VW Chief Swept Up In Probe Of Audi Employees, Executives
Although the Volkswagen diesel emissions scandal is winding down in the United States, in Europe, it is driving forward with as much fury as it has ever had. Recently, prosecutors swooped down on Audi and Volkswagen Group offices in three major German cities as they sought more information in the ongoing scandal investigation.
According to the weekly news magazine Bild am Sonntag, 100 officials conducted the raids on the scattered sites. Earlier reports put the number of investigators probing Audi, the major target of this set of visits, at 70. Volkswagen offices were swept up in this raid because they are the parent of Audi. Earlier reports also indicated that the investigators looked at as many as six sites, which included private apartments.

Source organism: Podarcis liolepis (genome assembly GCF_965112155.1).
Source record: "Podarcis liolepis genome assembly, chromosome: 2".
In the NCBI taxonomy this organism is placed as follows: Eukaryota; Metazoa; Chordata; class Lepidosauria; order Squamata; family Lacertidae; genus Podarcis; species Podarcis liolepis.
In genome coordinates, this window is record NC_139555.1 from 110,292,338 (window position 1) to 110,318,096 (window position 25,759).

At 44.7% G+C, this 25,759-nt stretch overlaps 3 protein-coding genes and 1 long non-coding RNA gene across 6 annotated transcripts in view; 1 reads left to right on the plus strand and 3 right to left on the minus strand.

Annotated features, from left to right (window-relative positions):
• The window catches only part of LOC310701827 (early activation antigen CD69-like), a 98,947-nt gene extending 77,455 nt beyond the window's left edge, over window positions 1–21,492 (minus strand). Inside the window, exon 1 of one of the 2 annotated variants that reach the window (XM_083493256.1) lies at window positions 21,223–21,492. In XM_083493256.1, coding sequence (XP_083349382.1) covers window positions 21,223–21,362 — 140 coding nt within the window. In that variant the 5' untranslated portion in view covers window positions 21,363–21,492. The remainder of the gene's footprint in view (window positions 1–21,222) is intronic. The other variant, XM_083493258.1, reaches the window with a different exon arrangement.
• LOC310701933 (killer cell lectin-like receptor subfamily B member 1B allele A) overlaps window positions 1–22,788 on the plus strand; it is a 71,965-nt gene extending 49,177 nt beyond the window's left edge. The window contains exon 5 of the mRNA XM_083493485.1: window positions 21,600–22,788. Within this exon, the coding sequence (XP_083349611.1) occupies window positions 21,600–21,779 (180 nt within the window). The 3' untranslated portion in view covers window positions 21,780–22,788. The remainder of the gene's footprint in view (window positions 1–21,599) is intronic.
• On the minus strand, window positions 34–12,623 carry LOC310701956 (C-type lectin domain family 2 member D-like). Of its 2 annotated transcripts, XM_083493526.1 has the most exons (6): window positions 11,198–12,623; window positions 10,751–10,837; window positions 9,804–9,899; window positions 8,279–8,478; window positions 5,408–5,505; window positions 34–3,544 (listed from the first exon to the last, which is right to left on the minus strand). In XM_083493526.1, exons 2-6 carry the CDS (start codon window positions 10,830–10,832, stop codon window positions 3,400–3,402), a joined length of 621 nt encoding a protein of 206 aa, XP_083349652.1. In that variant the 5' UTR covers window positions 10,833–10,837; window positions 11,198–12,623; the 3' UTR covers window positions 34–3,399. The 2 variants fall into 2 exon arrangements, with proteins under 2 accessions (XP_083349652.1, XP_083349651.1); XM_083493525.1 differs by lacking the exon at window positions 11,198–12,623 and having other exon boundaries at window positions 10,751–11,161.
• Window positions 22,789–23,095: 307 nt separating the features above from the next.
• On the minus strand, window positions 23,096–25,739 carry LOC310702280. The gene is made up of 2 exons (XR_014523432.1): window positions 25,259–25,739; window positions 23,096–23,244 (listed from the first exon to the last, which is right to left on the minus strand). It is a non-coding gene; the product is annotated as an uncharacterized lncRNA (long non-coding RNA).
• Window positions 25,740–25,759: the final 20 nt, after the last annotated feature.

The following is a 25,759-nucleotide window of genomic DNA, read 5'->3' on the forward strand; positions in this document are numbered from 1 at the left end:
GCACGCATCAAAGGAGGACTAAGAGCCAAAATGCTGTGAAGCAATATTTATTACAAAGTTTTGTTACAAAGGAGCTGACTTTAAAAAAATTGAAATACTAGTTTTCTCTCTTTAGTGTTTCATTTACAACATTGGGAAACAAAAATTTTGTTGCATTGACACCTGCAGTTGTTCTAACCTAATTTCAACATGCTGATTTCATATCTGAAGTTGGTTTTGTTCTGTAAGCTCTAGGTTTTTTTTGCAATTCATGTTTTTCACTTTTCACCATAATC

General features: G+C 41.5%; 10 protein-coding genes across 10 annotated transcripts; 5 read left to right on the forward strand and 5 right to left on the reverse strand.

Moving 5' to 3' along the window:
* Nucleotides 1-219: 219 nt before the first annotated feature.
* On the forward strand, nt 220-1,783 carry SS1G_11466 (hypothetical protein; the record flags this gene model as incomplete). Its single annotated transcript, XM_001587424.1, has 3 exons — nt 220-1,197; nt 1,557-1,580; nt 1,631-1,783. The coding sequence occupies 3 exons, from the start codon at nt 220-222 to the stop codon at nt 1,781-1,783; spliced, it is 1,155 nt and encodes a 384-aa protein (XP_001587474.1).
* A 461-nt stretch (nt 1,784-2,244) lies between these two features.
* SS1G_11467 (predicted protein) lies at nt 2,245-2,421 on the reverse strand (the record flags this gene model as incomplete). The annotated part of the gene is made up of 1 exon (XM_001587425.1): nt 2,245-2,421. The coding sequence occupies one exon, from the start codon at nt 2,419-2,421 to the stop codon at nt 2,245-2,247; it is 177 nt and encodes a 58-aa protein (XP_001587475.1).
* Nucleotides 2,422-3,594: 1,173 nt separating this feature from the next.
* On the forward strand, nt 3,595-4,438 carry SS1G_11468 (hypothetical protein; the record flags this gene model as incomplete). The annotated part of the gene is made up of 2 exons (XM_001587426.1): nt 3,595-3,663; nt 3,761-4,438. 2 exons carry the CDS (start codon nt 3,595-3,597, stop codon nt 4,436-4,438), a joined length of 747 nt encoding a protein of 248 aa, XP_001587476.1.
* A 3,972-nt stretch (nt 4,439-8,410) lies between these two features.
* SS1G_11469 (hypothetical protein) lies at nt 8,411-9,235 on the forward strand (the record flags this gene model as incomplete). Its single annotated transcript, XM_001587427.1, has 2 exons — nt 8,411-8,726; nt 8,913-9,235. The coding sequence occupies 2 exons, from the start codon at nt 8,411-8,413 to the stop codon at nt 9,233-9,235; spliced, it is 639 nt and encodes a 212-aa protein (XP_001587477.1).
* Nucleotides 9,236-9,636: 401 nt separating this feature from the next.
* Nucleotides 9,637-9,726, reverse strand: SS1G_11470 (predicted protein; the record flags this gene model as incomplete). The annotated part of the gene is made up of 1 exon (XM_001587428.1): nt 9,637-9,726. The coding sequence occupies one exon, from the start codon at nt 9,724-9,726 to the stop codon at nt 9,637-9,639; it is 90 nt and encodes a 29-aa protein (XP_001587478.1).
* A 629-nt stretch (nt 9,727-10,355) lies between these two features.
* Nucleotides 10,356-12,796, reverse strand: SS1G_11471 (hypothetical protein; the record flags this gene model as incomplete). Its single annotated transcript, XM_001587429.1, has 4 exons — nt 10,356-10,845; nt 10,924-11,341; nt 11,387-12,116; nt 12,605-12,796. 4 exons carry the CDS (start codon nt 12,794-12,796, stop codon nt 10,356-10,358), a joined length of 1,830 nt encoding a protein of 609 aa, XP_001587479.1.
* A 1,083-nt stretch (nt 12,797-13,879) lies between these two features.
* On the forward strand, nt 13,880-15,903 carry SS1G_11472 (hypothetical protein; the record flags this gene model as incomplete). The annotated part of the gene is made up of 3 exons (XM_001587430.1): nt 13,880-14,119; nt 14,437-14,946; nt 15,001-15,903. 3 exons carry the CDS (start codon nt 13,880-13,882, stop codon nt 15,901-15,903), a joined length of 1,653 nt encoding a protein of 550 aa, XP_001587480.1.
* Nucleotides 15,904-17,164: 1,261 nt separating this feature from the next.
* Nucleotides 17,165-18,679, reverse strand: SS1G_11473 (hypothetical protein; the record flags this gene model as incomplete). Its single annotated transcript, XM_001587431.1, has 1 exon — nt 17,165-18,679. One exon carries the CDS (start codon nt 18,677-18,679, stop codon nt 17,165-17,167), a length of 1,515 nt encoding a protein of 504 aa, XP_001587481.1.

The raids concentrated on the offices of Rupert Stadler, chief executive officer of Audi, and Matthias Mueller, Volkswagen chief executive. The investigators went through VW and Audi offices in the automakers’ major plants and headquarters. They concentrated on sites in Ingolstadt, Germany, and Neckarsulm, a major assembly plant. Also, they searched the Wolfsburg offices of Mueller. Wolfsburg is the headquarters of the Volkswagen Group and the brand.
Bild am Sonntag said the raids focused on 47 Volkswagen employees. The investigators were very thorough in their search. They looked through the personal calendars, notebooks, and smartphone memory.
Bild said Mueller was targeted by the probe because he chairs the supervisory board for Audi, VW’s premium car line.
Source: Automotive News, Bild am Sonntag